Publications include:

Maccioni, J., & Juliens, C. Sur les compétences interculturelles : enjeux et pratiques. Special issue of Les Politiques Sociales, scheduled to appear in November, 2016.

Maccioni, J. Vers la compétence interculturelle dans les soins, Contact, n°139, pp. 11-12, 2014.

De Pauw, S., Maccioni, J., & Efira, A. Patients drépanocytaires : quel accompagnement médical spécifique lors de l’adolescence ? Revue médicale de Bruxelles, n°35, pp. 87-95, 2014.

Création de livret, Entre soignants et patients croyants : 4 représentants religieux nous informent, Question Santé ASBL, pp. 1-27, 1er tirage 1000 ex., 2012.

Maccioni, J., Etienne, A., & Efira, A. Le patient étranger face au cancer : projet d’accompagnement multiculturel. Santé Conjuguée, n° 59, pp. 13-17, January 2012.

Maccioni, J., Etienne, A., & Efira, A. Accompagnement multiculturel de patients étrangers. Agenda Interculturel, n°289, pp. 18-20, January 2011.

Jane Jackson Researcher Profile

Jane JacksonJane Jackson (PhD, OISE/University of Toronto) is professor in the English Department at the Chinese University of Hong Kong (CUHK), where she teaches undergraduate and postgraduate courses in intercultural communication. She also supervises postgraduate research in language and intercultural communication; identity; student and academic mobility; international and intercultural education; intercultural competence; autonomous learning; English as a second language education; informal language learning; and intercultural transitions.

Professor Jackson has teaching and research experience in many countries/regions: Canada, the USA, the Sultanate of Oman, Egypt, Mainland China, the U.K., and Hong Kong SAR. Recognized for innovative teaching practices, she is the recipient of CUHK’s 2013 Education Award and a member of the University’s Teaching Excellence Ambassador Program, which promotes effective teaching and learning.

Her research interests include intercultural communication/education, language and identity, multiculturalism/multilingualism, and education abroad. With the support of competitive research grants, Professor Jackson has been investigating the ‘whole person development’ of international exchange students from Greater China as well as the language and intercultural learning of incoming international students in Asia. Teaching Development grants have enabled her to design and offer research-inspired blended and fully online courses that aim to promote intercultural competence and optimize education abroad learning. Professor Jackson is a frequent speaker at international conferences that center on intercultural learning, teaching, and research. She has published widely in academic journals and has many chapters in edited collections. Recent books include Introducing Language and Intercultural Communication (Routledge, 2014), The Routledge Handbook of Language and Intercultural Communication (Routledge, 2012) (editor), Intercultural Journeys: From Study to Residence Abroad (Palgrave MacMillan, 2010), and Language, Identity, and Study Abroad: Sociocultural Perspectives (Equinox, 2008).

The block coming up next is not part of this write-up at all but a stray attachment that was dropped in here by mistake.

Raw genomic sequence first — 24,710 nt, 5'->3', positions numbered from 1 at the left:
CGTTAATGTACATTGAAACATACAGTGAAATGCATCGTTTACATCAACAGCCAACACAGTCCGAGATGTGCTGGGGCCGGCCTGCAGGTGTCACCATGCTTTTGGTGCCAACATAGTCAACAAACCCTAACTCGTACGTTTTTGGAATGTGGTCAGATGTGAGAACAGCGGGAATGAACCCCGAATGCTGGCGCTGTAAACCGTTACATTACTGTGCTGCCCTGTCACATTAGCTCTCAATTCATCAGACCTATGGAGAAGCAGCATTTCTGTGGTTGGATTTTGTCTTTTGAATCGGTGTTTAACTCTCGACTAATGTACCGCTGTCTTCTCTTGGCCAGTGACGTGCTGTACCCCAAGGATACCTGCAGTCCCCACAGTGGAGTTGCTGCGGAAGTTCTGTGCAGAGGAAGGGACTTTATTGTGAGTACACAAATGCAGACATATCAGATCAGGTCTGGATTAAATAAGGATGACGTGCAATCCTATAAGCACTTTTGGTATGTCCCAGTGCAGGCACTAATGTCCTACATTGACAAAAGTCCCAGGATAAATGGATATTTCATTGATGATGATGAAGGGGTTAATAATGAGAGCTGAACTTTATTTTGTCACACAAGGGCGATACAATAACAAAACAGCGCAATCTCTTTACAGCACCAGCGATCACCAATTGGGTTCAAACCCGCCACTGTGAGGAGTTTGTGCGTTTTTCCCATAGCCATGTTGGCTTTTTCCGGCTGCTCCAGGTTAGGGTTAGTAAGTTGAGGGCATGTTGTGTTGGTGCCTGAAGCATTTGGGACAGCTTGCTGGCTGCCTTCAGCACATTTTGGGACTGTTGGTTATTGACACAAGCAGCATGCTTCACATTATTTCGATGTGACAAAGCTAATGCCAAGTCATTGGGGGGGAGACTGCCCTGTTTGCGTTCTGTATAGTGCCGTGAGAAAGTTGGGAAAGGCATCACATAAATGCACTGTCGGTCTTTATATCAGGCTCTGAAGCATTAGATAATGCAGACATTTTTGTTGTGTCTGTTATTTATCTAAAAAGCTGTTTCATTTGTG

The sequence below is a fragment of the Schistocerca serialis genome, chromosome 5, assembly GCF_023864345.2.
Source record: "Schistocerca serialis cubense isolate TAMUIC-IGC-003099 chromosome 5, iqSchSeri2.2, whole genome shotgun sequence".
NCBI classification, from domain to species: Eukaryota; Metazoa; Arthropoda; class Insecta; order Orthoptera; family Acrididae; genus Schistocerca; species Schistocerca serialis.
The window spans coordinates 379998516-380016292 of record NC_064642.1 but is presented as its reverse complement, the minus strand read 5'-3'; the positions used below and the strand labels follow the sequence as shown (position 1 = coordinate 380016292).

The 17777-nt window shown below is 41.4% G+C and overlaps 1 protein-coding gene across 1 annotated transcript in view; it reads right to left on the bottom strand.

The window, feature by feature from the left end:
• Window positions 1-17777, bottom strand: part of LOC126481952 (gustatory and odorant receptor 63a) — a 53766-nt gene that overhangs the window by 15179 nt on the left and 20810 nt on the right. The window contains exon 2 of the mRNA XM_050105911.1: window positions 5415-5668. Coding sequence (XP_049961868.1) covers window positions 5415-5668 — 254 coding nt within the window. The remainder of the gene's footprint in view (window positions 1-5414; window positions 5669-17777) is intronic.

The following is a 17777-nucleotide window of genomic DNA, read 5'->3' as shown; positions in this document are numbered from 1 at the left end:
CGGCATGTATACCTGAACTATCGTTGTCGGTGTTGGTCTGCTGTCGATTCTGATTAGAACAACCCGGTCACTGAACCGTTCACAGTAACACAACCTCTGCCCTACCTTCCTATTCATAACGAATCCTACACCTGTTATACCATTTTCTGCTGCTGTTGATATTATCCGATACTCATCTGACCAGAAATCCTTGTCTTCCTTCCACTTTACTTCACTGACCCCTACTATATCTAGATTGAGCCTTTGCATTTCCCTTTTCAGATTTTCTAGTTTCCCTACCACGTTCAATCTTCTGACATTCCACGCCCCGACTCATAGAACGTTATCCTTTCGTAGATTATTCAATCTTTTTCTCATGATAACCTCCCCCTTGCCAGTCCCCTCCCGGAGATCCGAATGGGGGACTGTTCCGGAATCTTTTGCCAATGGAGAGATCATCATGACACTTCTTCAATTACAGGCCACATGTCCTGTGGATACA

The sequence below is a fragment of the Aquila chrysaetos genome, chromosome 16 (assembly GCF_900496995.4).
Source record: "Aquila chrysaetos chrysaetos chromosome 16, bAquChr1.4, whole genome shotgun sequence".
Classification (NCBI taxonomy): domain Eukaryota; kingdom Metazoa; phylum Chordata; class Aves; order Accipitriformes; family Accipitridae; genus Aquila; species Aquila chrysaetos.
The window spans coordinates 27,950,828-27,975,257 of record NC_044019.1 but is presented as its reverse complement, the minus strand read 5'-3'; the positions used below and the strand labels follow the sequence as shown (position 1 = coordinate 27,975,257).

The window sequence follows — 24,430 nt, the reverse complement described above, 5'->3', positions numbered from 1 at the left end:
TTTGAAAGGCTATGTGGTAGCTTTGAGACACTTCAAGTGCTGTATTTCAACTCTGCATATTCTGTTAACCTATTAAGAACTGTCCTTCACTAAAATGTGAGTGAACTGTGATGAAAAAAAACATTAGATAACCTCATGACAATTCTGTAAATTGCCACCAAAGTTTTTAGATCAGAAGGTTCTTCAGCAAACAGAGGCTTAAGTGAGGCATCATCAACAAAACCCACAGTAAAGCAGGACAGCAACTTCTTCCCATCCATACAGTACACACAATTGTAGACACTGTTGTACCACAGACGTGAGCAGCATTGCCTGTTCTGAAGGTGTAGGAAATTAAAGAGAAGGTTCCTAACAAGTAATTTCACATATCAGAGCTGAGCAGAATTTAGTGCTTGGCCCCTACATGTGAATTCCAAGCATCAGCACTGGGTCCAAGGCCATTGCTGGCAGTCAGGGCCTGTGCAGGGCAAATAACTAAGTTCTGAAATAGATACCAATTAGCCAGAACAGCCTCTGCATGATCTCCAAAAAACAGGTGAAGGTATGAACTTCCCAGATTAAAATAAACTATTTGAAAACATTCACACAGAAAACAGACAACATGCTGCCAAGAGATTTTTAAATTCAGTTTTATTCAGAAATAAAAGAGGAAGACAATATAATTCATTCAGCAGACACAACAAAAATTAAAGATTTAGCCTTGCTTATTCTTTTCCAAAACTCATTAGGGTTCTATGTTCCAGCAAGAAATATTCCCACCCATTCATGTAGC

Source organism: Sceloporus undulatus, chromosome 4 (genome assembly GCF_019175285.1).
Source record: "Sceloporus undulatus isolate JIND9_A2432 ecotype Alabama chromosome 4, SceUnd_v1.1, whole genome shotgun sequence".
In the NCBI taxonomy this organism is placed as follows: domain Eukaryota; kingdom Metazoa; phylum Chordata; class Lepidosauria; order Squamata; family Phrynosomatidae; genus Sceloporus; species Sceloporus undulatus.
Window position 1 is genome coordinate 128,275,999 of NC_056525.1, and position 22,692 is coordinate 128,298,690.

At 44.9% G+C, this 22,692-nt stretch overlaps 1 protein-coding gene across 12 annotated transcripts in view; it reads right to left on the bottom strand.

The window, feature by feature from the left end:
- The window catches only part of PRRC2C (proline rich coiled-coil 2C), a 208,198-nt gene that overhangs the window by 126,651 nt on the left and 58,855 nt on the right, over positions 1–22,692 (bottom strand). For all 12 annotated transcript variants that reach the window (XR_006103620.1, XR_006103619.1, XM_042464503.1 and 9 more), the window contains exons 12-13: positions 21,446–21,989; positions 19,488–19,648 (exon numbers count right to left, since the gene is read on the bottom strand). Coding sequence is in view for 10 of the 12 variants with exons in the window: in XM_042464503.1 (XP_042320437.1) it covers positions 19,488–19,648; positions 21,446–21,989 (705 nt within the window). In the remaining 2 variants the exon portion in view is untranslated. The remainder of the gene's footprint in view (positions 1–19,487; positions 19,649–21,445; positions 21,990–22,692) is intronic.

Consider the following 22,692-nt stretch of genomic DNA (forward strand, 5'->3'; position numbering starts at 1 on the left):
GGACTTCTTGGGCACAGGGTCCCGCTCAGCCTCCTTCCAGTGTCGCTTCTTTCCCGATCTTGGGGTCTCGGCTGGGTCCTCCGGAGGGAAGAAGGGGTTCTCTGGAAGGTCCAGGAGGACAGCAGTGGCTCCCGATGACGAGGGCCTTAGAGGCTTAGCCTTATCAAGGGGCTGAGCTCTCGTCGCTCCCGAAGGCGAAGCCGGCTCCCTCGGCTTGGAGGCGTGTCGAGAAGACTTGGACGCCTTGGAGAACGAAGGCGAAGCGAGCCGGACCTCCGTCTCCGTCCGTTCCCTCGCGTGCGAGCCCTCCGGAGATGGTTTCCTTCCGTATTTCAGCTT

She is an elected fellow and Board member of the International Academy for Intercultural Research (IAIR) and a member of the International Association for Languages and Intercultural Communication (IALIC). She also serves on the editorial board of the International Encyclopedia of Intercultural Communication (Wiley-Blackwell) and is a member of the advisory board of the Language and Intercultural Communication journal. Professor Jackson is an Editorial Board member for Study Abroad Research in Second Language Acquisition and International Education and the International Journal of Bias, Identity and Diversities in Education.

See her webpage for further information and contact details.

Dai Xiaodong Researcher Profile

Dai XiaodongDai Xiaodong is associate professor at the Foreign Languages College of Shanghai Normal University (SHNU), P. R. China. Presently he serves as the executive chief of Intercultural Communication Research Center of SHNU, and the vice president of China Association for Intercultural Communication (CAFIC). His major research interests are identity negotiation and intercultural competence. In 2007-2008, he won a Fulbright grant and conducted research at the Department of Communication Studies of University of Rhode Island in the US. He has published numerous articles which have appeared in Chinese Journal of European Studies, American Studies Quarterly, World Economics and Politics, Contemporary International Relations, International Survey, China Media Research, Academic Research, and so forth. His recent books include Identity and Intercultural Communication (I): Theoretical and Contextual Construction (2010, co-edited with Steve J. Kulich), Identity and Intercultural Communication (II): Conceptual and Contextual Applications (2011, co-edited with Steve J. Kulich), Intercultural Communication Theories (2011), Intercultural Adaptation: Theoretical Explorations and Empirical Studies (2012, co-edited with Steve J. Kulich), and Intercultural Communication Competence: Conceptualization and its Development in Cultural Contexts and Interactions (2014, co-edited with Guo-Ming Chen).